Lyric Sheet Telepathy

Mental telepathy, telekinesis, Dr. Frankenstein’s lab, Dumbledore’s pensive, and the Vulcan mind-meld – all valid ways to transfer information between two brains without speaking. For those of us not born with pointy ears, giant brains, or magical powers there are a few other options: body language, googley-eyes, and of course, the lyric sheet.

The Laboratory
Creating a pro quality demo recording is the first step towards pitching a completed song. For most independent songwriters this means hiring a demo producer to record it for you. A typical demo session usually involves bringing in a certain musician, say a pedal-steel player, who will record their parts on a batch of four or five songs in one sitting. Recording sessions with vocalists are similar – the singer will come in and cut the vocals for several songs in one session. When your song comes up as part of a session, the singer will see your lyrics and hear your song for the first time just moments before recording it. As the songwriter, you need a way to stream messages directly into their brain; instructions on exactly how you want your song performed. I recommend mental telepathy or the Vulcan mind-meld. As a third choice, you can use a lyric sheet.

Beginning the Transfer

A good lyric sheet is much more than words typed out on a piece of paper. Achieving complete brain-transference means properly formatting your lyric sheet with visual clues that make it easy for the singer to understand what you want. Let’s start with the obvious: use an easy font to read. No cutsie crap. Times New Roman works best. Center the title at the top, in bold, and put your name and contact info in a footer at the bottom. Every single lyric sheet you make (every single piece of correspondence you send, for that matter) should include your contact info. In the hustle and bustle of a working studio it is not unheard of for a lyric sheet to be misplaced. Make it obvious which song it is, and who should be contacted with questions.

Begin the first verse by aligning the text to the left. Use proper spelling, capitalization, and punctuation (IOW, no txting , k?). Also, avoid getting artsy with line breaks – we’re not writing poetry here. To a singer, a line break means a pause, a chance to take a breath. Therefore, each line of text should end where the vocal phrase ends. Dividing your lines up any other way leads to confusion.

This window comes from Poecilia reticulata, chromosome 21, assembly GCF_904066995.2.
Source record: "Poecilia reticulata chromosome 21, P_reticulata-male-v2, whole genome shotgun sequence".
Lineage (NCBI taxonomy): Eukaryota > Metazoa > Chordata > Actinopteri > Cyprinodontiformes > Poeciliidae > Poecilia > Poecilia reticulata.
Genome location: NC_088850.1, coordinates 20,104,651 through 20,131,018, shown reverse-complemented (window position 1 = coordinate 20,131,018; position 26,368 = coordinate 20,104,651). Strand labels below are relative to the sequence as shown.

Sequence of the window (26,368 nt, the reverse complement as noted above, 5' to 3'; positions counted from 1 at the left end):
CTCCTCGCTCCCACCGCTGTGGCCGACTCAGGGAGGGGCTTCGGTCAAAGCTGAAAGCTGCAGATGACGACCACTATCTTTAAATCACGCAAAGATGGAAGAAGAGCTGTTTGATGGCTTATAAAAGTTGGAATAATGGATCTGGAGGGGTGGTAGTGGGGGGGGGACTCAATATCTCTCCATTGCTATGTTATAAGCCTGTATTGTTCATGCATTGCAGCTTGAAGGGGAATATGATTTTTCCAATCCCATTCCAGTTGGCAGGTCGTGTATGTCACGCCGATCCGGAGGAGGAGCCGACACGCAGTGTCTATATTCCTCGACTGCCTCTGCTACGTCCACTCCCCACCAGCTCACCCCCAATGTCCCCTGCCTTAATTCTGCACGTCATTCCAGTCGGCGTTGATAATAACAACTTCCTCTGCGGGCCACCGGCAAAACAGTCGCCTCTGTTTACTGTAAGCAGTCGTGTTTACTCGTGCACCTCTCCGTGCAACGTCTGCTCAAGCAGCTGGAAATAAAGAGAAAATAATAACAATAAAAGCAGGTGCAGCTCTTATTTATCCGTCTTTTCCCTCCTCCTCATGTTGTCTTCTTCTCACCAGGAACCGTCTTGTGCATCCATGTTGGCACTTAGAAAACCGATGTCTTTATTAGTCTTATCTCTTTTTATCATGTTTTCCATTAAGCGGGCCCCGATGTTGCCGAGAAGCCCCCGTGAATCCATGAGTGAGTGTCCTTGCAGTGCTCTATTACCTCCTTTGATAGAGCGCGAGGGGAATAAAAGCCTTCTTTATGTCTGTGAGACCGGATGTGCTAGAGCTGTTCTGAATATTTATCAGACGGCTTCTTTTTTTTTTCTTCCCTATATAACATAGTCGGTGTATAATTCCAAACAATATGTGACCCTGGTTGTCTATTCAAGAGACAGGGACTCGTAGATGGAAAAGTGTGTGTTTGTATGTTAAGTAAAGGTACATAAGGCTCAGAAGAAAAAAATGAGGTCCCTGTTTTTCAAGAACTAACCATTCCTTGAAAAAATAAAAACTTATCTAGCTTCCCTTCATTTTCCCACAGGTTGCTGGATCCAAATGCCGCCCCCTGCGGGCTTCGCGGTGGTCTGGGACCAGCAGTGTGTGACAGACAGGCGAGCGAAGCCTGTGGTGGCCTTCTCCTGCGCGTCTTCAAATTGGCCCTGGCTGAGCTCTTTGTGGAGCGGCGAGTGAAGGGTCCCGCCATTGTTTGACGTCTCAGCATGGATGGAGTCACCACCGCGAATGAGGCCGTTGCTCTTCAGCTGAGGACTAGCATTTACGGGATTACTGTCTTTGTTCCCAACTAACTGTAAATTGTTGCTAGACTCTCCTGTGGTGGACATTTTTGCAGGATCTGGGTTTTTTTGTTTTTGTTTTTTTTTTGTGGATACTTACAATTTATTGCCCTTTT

At the end of each song section, leave a space before the following section. If there is a pre-chorus or build section, indent it one tab-space to the right. This is a visual cue that the song is building towards the chorus.

Indent chorus sections two tab-spaces to the right (or just one, if there is no pre-chorus), and italicize the entire thing. At this point in the song, the vocal performance is climaxing. The singer is thinking about their breathing, diction, and emotional delivery, and needs to be able to glance at the page and spot the choruses without searching for them.

Mind-Lock Complete

One recurring point of confusion for demo singers is prosody. Having heard the lyrics only a few times, they are unsure of which syllables to stress. Of particular importance is the first stress of each line – or in musical lingo, the syllable that “falls on the one”. If the singer can land on this syllable correctly, the rest of a well-written line will usually unfold itself properly. Underlining this word or syllable gives a vocalist the cue they need to get it right. If a line is particularly tricky, you can underline others syllables as cues, but avoid this if you can.

Lastly, limit the length of your lyric sheet to one piece of paper. Make the singer’s job as easy as possible by not forcing them to flip pages. If you have hired a demo studio to record your song for you, chances are you’re looking to pitch it. Therefore, your song should be short enough that this shouldn’t be a problem.

A well-formatted lyric sheet is your best bet for getting the performance you want from the demo singer that records your song. In the meantime, keep trying to bend spoons with your mind.

For you visual learners, here is an example of a lyric sheet formatted as described above:

*Photo by Darkumber.


Post a Comment